This First Person article is the experience of Jen Watt who lives in Guelph, Ont. For more information about CBC’s First Person stories, please see the FAQ.
I hold the crisp white paper with the tri-colour letterhead that includes an offer of admission to my dream school and program. This beautiful letter has been sitting on my desk for weeks now. Within reach is the fulfillment of a fantasy: my next four formative years as an engineering student at Queen’s University.
With pen in hand, my hand hovers over the box for “I decline.”
There is no better offer, there is no bigger dream. And yet, I have to reject this offer and convince myself this is a preordained path.
Jolted by a new reality: my mom just decided she will leave Canada and reunite with my dad in Asia. I face being without a home base.
I consider student loans and other practical options, but the sense of aloneness in this transition is unbearable. I ask myself: Where will I go for the long periods of time university students leave campus? Yes, I can get a job or travel, but my anxious mind has no room for these options. I agonize over a potential solution, but I cannot find it.
My friends ask, “Why aren’t your parents helping you?” I have no satisfactory answer. I simply am on my own.
A home base is important to me. Because when I was little, I had been “bounced around” — living with extended family members. But after years of living as a long-term house guest, I have pledged to avoid being “mafan” (Chinese for “burdensome/ nuisance”). A weekend here or there would be acceptable but not for four years.
My 18-year-old body feels this bind, this is a no-win situation. Fulfill the dream vs. fulfill basic needs. What 18-year-old chooses basic needs? This one. I know I can simply let the deadline pass without a response to the school, and that would suffice. However, I must memorialize this moment for myself.
I take a deep breath, blue pen in hand, and check the box next to “I decline” with care. I have a suspicion this moment will haunt me in the future. I put my head down and dive into a degree that feels unnatural for me — a bachelor of arts at the University of Toronto.
Twenty-seven years pass. I’m on a campus tour at Queen’s University with my 17-year-old daughter. She is similarly enchanted by the character and charm of this campus. And I find myself time travelling in my mind, wondering what could have been.
On our drive back home, I share with my daughter that I had once longed to attend the same university. Wary of burdening her future with my past, I absolve her from any responsibility she might reflexively undertake for my sake. I maintain that while her journey has prompted many painful memories, it is my responsibility to engage it. We concurred that her path to Queen’s is not a vicarious path for me to relive something I lost.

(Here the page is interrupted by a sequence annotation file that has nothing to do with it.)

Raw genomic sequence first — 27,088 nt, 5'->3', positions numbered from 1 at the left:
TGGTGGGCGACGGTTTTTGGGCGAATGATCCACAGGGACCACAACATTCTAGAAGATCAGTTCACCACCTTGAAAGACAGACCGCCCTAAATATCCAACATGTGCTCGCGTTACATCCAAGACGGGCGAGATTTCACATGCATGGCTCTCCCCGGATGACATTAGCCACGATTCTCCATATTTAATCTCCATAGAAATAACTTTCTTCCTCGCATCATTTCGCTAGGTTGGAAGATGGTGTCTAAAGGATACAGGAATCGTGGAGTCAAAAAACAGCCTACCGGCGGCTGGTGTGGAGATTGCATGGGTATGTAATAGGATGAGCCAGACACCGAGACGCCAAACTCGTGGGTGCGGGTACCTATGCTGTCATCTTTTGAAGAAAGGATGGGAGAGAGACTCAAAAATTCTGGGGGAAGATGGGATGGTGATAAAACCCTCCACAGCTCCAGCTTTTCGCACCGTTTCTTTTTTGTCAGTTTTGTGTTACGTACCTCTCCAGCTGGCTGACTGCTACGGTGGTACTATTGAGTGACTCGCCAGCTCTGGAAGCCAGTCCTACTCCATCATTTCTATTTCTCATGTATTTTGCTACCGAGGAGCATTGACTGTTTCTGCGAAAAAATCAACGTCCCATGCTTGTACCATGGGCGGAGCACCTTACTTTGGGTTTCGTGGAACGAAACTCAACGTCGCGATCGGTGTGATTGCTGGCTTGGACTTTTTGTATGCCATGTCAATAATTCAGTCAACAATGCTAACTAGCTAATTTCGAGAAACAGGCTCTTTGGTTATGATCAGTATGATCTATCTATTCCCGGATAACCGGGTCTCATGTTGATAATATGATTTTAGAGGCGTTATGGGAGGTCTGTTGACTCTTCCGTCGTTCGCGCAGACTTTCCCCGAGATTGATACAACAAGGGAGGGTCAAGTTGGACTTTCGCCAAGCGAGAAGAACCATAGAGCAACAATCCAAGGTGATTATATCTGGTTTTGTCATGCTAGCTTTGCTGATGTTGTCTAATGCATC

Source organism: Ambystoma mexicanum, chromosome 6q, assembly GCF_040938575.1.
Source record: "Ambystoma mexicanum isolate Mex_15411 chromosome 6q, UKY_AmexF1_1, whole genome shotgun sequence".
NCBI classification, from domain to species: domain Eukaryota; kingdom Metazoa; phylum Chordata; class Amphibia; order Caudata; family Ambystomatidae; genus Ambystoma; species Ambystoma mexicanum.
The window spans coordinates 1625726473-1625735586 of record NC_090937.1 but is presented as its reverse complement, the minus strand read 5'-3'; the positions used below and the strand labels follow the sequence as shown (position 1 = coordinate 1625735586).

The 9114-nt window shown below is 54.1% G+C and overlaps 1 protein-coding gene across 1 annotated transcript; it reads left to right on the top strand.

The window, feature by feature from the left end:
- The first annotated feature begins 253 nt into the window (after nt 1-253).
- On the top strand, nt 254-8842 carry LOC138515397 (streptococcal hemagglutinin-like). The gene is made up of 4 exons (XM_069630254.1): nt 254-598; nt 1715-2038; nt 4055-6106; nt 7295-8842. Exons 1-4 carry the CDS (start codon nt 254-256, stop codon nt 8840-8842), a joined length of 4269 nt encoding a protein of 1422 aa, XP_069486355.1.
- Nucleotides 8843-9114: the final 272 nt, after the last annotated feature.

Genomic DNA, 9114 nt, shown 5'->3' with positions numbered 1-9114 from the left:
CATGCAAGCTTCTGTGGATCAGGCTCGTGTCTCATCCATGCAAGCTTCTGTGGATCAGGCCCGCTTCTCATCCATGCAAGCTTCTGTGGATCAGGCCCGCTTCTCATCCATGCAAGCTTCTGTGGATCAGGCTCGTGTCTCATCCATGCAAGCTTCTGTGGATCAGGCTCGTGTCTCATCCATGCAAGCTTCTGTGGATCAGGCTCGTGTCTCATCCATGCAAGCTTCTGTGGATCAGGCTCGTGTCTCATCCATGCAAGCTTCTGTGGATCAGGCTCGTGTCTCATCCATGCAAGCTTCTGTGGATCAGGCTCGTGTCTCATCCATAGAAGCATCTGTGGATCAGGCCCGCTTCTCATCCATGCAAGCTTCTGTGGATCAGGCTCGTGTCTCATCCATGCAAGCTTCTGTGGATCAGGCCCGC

Over the next six months, I restrained myself from pestering her for “any news.” One school after another offered her a place, except for Queen’s. Then, she received an odd congratulatory email from Queen’s student experiences; this was followed up with an apology, noting the administrative error. It felt like a cruel joke. As this mama’s heart longed for my girl to realize her dreams, I came to a harrowing realization that I had not evaded regret!
It’s been tempting to wash over the anguish with a swig of optimism. That I live a good life with good people who have supported me along the way.
The path I chose when I ticked that “I decline” box led me eventually to meet my now life partner of 22 years. We have a good life and our three children are our delight. However, I see that young me, standing next to my daughter of similar stature. She was at the cusp of reckoning with her adverse early life experiences.
When my daughter finally received her offer of admission to Queen’s, there was no hint of hesitation in her “yes!” Relief washed over me as I witnessed my daughter’s choice.
Now, as my daughter embarks on her journey to the school of her desire, I also see that university-bound girl, 27 years ago. She was languishing, bewildered and cautious.
Her sober sensibility of “I have to take care of myself because no one else will” was born from adversity.
I imagine myself giving her a hug.
I imagine approaching my younger self. I see her sensibility and her earnestness. She bumbles along, spawning both injury and charm. I see her exhaustion, fatigue and exasperation. I tell her that we get to experience agency. I tell her she’s allowed to dream big. I see her shoulders relax as she accepts my presence and nurture. I allow the tears to stream down my face as I tenderly wipe away hers.
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